By Jenni . April 17, 2012 . 11:55pm
As I stepped into the Dragon Ball Z for Kinect station, I thought about which character I wanted to play as. While Goku and Piccolo were already available, I also had QR codes that I could scan to unlock either Yamcha or Frieza as playable characters. If you hold a card in front of the Kinect sensor for five seconds, you can add them to your game. Even though I scanned two characters in, I decided I had to go with one of the classics and picked my favorite Namekian – Piccolo.
Before the match began, there was a brief loading screen which was more like a tutorial. Piccolo had two special attacks, Destructive Wave and Special Beam Cannon. While the game was loading, it taught me the movements I’d have to use to perform these attacks. To do Special Beam Cannon, I had to hold my right hand to my face with the first two fingers up and then punch forward. Destructive Wave was simpler. All I had to do was hold my right arm out, palm facing up, with my left arm at an angle and my left hand on my right elbow. Before I could show the game I knew how to perform a Destructive Wave, the battle began.
Raditz had just arrived and was looking for Goku, but was more than happy to beat up Piccolo since he was standing there. I wasn’t going to let that happen! I put my left arm on my right elbow, shoved my right hand out and waited for the magic to happen. Destructive Wave!
… but I didn’t have enough chi to use a special move.
A gauge on the left side of the screen shows the stances for the two special moves. To perform a Destructive Wave, you have to crouch and store chi all the way to the halfway point to get enough power for the attack. If I filled the gauge to the maximum, I could use a Special Beam Cannon. The left side of the screen showed what move the game thought I was performing. The demo seemed to be accurately tracking my movements and I wanted to try something special, but Raditz was closing in so I figured it was time to attack.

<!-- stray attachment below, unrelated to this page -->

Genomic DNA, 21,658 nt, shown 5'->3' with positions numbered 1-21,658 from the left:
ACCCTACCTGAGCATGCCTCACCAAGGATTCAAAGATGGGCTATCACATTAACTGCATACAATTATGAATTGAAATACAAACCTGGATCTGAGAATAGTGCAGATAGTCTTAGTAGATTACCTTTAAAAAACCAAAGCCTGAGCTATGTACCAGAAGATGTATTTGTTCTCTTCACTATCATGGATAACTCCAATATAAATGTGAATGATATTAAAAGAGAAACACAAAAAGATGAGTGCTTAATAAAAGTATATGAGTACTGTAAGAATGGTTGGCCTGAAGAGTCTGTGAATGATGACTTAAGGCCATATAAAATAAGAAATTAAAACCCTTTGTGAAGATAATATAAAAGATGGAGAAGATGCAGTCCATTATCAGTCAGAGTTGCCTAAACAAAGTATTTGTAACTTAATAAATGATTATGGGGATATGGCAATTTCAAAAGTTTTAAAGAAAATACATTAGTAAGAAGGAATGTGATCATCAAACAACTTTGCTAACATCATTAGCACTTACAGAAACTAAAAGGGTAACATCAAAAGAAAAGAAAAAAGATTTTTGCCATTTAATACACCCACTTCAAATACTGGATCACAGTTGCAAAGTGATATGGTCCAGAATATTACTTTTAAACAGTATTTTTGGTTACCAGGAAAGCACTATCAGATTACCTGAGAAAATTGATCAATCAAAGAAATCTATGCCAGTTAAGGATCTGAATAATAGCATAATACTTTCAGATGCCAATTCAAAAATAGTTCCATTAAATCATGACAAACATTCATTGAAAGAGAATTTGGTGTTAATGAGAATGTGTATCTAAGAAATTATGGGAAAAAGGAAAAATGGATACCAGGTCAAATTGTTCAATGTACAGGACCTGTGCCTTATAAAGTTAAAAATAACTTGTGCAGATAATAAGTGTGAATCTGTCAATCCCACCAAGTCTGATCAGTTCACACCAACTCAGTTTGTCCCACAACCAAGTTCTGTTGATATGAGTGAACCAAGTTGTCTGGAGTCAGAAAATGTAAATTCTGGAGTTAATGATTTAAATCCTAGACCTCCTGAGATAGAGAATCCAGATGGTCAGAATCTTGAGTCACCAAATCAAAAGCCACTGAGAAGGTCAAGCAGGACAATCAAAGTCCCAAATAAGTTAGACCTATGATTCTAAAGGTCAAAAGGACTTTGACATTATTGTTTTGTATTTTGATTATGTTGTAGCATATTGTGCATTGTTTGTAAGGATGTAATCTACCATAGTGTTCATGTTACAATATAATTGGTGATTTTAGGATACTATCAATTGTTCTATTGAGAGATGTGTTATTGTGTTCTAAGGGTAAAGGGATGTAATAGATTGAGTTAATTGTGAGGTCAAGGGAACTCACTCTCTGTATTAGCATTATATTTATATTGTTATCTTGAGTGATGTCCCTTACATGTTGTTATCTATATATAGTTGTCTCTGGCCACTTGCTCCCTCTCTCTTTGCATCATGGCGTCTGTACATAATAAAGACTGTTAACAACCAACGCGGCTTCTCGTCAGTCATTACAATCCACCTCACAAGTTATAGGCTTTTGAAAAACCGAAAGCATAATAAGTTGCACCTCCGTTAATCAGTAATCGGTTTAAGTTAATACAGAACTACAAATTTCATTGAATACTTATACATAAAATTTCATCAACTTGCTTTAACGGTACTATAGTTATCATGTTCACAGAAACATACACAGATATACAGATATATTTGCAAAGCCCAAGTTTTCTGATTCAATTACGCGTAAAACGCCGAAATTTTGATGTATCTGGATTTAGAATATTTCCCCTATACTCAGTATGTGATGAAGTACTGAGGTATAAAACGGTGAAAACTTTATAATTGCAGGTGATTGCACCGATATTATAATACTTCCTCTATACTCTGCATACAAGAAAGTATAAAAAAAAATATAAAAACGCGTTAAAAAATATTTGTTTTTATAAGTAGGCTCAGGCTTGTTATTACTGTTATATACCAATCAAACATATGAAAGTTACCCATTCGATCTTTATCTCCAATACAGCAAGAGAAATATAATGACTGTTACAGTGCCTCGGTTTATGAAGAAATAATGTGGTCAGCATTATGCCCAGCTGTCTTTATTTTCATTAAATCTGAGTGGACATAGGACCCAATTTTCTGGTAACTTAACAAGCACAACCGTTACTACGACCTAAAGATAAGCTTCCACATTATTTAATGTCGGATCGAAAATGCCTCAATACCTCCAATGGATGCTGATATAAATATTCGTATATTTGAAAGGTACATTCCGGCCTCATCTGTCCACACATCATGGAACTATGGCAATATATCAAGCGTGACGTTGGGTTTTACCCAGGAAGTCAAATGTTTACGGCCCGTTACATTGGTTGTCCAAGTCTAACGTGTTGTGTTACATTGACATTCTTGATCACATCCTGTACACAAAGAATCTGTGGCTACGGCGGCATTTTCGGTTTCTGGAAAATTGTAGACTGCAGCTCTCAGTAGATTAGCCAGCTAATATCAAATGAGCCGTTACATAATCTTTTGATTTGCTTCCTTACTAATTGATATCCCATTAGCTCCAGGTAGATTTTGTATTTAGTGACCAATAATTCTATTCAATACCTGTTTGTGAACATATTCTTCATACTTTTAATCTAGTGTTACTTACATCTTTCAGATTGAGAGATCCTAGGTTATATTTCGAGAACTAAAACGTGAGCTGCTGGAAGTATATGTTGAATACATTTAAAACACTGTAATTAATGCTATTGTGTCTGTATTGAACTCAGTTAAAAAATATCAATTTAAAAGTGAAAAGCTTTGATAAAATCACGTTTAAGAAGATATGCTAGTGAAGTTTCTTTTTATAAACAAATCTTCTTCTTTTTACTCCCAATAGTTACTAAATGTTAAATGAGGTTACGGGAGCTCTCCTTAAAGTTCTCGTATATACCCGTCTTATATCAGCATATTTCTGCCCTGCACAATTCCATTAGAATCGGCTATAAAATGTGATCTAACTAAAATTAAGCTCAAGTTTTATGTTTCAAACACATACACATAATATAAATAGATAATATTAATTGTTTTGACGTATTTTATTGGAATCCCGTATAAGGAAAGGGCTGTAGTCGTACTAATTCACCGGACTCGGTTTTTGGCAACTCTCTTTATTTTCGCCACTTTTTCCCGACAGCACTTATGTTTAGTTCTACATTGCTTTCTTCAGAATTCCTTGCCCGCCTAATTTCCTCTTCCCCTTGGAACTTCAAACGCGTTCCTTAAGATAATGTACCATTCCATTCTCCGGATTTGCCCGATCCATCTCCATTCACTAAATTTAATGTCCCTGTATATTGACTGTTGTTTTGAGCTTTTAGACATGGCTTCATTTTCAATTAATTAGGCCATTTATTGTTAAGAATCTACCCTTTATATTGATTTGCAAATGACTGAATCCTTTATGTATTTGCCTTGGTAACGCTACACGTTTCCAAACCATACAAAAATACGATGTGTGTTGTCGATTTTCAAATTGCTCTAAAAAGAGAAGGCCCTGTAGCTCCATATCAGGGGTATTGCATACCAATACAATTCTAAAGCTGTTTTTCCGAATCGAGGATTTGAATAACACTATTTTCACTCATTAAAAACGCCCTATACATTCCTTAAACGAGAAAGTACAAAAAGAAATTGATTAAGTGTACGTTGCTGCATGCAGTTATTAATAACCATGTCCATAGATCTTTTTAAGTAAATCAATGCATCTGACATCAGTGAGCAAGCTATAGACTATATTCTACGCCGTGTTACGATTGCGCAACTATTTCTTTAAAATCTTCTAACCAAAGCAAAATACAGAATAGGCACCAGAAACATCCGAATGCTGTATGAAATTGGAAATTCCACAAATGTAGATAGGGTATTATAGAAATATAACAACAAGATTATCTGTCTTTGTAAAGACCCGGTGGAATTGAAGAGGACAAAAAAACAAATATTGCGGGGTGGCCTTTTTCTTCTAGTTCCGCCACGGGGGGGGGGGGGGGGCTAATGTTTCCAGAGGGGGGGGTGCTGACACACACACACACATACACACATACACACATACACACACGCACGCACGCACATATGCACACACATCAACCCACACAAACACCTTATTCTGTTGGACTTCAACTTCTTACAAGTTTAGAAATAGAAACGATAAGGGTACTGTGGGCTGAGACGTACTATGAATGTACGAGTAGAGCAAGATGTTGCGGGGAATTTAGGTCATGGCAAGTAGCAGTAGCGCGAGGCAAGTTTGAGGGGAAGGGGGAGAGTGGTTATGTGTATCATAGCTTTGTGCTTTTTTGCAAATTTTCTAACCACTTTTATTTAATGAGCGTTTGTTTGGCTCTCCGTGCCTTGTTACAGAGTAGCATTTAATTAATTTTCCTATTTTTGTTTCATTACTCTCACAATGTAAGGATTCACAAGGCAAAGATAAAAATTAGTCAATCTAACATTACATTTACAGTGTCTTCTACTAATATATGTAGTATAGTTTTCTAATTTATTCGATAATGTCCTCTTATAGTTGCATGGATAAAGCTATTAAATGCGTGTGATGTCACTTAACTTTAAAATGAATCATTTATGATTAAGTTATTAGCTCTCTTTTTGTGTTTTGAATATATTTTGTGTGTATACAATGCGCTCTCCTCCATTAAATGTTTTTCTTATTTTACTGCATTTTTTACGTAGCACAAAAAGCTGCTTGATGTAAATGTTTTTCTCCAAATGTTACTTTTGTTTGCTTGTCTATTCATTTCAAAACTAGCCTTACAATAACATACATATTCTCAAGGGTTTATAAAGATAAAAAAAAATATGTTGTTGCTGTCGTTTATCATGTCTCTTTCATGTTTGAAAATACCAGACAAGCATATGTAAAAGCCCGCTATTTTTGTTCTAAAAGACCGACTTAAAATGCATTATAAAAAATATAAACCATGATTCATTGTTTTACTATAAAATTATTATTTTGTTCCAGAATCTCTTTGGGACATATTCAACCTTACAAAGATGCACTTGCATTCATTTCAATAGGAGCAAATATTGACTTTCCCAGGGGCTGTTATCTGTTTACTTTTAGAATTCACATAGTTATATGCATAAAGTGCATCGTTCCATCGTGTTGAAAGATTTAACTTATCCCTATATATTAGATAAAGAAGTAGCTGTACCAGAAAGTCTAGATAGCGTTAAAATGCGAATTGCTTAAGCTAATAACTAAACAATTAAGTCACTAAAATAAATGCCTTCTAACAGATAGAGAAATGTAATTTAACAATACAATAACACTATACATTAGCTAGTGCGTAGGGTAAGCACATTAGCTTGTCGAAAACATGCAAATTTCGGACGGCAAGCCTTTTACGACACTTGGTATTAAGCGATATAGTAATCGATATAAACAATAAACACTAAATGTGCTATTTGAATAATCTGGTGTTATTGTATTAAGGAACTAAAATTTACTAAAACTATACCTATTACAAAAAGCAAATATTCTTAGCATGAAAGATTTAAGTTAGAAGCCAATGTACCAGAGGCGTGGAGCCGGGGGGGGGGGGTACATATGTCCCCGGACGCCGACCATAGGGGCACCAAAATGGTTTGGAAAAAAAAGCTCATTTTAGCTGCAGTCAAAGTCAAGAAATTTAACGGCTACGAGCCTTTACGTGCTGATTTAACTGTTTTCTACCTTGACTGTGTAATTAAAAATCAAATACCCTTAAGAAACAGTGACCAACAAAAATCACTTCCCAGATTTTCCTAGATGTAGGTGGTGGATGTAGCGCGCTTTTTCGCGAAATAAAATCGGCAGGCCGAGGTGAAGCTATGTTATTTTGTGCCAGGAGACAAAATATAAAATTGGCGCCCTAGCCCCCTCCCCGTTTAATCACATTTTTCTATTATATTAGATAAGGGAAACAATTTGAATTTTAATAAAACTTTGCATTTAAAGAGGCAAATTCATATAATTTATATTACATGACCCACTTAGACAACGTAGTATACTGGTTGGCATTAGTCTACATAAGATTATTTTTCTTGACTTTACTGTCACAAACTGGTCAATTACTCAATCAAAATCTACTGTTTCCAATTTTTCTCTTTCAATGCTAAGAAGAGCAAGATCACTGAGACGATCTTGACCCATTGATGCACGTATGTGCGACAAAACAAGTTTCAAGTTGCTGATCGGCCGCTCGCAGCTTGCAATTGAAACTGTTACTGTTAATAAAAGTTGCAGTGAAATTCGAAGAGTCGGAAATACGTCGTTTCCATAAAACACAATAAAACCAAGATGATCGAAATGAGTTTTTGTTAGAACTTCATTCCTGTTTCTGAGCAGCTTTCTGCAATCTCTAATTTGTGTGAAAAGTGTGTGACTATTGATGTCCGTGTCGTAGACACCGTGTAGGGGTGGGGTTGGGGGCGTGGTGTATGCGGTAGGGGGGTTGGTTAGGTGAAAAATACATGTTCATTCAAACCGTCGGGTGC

I started rapidly punching at the screen. Dragon Ball Z for Kinect understood and launched into an automatic combo. Piccolo would automatically do a more powerful finishing attack if I did a flurry of punches, paused, did a second flurry, paused (again!), and then a third flurry. I could also kick or uppercut to deal out more damage.
Raditz moved back from Piccolo and my attacks couldn’t reach him. I noticed Dragon Ball Z for Kinect could recognize jumps, so I leapt. Piccolo instantly flew away from Raditz. Now when I punched, I shot energy blasts that would home in on Raditz. If I held my fist back for a moment before punching, the blast would hit harder.
Raditz had pretty much been a punching bag for most of the demo, but suddenly he started to attack back. Two images flashed on screen, one directing me to duck and the other to lift my right leg back. I ducked, and Piccolo dodged Raditz’s attack before retaliating with a counterattack. At this point, the number at the bottom right corner of the screen was dangerously low, which let me know I could finish Raditz off for the win. I crouched down, built up power and launched the best Special Beam Cannon attack ever. I basked in my glory, then scurried to find my bottle of water.
It isn’t uncommon for a single Dragon Ball Z battle to stretch out across two or three anime episodes. While the Dragon Ball Z for Kinect fights aren’t quite that long, it sure feels like that. I timed my match with Piccolo against Raditz and it came in just over seven minutes of constant punching, kicking, dodging, jumping, and posing. However, it felt like I had been fighting for at least 15 minutes.
Of course, there’s another thing to consider – Raditz wasn’t really fighting back. I only had to duck or evade his attacks twice. This left me wondering how long a match in the full version of Dragon Ball Z for Kinect is going to stretch out, even if someone selects a lower difficulty level. If the demo is any indication, I guess the upside is it’ll make a lot of kids sleep better.
In a few months you’ll be able to experience Dragon Ball Z for Kinect for yourselves. Namco Bandai says they’ll have it available as an Xbox 360 exclusive in North America and Europe by October 2012.